Saturday, January 15, 2011

XIAHE - Run to the Hills Part 1

January 12-13, 2011
Eng: Xiahe, Gansu, China 
Chn: 夏河,甘肃省,中国
Tib: Labrang, Amdo
Written by Em

Day 1
   Following a bit of bargaining and comparing various hostels, we settle into the Tara Guesthouse, run by the Labrang Monastery. The room is super clean and the shared bathroom/shower isn't too bad either. We head to the Nomad Restaurant which has a great view of the monastery and surrounding hills/forests. We feast on sweetened Tibetan milk tea, rice with raisins and yak meat, MoMo (dumplings), sweet and spicy cabbage and zucchini stir-fried with carrots.

Tibetan Momos

 Yak Milk Tea

Arabic Green Tea with dried fruits and rock sugar

   Xiahe is basically a wide main street with the bus station on one end and the monastery on the other. Since it's the early afternoon, we agree to walk the outer kora of the monastery. We start to hike into the hills and find ourselves next to a herd of sheep. The hills are high, but easy to climb. The view is stunning and the  atmosphere serene. We reach what we think is a sky burial site and rest for a few minutes before heading down the hills, back to the city.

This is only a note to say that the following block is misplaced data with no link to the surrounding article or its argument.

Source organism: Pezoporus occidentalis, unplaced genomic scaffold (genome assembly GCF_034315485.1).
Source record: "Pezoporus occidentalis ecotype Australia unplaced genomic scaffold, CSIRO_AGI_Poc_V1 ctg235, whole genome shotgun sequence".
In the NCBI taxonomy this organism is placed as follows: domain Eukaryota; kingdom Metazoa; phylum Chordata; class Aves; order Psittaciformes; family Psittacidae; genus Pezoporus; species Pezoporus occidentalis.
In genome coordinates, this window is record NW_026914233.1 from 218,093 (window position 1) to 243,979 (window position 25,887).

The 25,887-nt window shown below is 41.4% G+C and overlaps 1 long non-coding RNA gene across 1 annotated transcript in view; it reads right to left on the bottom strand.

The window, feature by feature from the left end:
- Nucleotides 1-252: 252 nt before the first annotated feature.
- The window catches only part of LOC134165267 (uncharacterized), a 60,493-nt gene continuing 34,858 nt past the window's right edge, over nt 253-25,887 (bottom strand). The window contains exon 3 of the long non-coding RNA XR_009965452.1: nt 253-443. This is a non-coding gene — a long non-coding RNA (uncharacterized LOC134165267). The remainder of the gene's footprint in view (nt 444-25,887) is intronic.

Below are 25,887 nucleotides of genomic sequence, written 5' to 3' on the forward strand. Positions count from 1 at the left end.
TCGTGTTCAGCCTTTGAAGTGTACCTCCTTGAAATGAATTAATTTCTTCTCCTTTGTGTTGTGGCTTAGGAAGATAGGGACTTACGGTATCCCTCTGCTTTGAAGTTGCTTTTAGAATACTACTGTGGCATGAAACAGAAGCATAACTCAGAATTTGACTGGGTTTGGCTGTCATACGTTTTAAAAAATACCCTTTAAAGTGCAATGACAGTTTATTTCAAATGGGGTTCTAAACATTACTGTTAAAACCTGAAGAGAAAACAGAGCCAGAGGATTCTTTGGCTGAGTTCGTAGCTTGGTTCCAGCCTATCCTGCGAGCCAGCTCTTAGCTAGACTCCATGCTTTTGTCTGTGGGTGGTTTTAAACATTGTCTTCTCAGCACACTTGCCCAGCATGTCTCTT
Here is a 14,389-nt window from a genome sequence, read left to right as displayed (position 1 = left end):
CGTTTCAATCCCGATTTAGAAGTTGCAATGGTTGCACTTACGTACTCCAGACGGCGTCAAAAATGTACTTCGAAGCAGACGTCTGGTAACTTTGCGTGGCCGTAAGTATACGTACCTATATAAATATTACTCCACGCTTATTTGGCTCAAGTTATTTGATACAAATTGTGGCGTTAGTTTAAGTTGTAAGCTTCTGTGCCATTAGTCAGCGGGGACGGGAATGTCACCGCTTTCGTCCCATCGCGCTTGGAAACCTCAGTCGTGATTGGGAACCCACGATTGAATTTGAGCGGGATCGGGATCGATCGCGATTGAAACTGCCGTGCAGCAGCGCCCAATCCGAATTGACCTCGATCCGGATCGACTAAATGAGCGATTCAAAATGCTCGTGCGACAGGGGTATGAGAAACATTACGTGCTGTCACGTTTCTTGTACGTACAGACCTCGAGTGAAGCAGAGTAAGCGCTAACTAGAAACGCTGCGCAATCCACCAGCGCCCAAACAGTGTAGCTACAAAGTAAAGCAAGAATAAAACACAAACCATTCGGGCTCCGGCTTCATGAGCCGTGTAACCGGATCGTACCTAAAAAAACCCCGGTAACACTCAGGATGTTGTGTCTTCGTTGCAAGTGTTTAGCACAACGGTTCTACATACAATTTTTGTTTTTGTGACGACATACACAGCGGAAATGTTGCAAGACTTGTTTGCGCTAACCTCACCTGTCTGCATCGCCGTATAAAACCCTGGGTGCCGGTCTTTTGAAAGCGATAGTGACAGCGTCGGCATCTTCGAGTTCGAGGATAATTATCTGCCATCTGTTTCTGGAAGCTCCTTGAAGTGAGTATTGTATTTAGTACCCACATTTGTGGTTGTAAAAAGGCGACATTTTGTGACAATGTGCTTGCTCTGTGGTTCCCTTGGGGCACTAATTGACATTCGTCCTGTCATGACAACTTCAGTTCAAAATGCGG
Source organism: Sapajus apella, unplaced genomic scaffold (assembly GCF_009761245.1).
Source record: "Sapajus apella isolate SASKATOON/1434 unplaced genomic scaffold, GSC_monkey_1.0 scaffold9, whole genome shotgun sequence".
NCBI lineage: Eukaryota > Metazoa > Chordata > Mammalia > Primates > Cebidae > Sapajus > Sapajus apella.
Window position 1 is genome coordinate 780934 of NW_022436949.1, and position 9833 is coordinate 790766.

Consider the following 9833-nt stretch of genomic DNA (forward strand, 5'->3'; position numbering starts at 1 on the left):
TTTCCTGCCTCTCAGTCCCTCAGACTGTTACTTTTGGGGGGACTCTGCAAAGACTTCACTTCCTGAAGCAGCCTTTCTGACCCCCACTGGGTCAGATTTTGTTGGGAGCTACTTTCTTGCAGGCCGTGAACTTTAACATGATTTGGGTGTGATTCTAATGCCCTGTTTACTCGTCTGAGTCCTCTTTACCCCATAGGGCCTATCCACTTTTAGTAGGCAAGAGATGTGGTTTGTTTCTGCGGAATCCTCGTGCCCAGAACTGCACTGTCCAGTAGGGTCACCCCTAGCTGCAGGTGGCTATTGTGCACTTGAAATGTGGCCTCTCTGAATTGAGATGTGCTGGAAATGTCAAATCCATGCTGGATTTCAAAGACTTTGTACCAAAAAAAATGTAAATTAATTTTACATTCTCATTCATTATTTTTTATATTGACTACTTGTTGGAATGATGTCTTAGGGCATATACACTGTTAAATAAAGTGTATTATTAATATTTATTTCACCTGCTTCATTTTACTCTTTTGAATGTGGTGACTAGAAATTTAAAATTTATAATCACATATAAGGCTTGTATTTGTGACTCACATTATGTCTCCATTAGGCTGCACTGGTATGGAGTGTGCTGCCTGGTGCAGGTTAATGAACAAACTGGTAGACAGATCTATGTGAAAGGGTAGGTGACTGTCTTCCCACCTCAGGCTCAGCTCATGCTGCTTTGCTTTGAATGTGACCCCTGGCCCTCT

In March of 2008 and earlier this year, there were several protests in Lhasa and Xiahe concerning Tibetans' rights. Since then, internet access has been greatly restricted by the Chinese government; there is no wireless internet available in Xiahe. Only Chinese nationals are allowed to frequent internet cafés. We tried our luck and found an understanding internet bar that lent us a Chinese I.D. card so we could book an earlier flight to Hong Kong.

   We've decided to cut our journey west short. The weather is a bit cold and many of the sites are closed during the winter. Even though it's been over two years, we just can't get used to living without heat. Hopefully we'll be able to come back sometime in the summer and really explore this area. It's absolutely breathtaking and the people are more than welcoming. This is by far my favourite city. I can't quite explain the feeling, but walking the kora was one of the most peaceful things I've done. Even though we weren't praying, there was an overwhelming sense of calm as you walked around the monastery and up into the rolling-hills, surrounded by grazing sheep and beautiful views.

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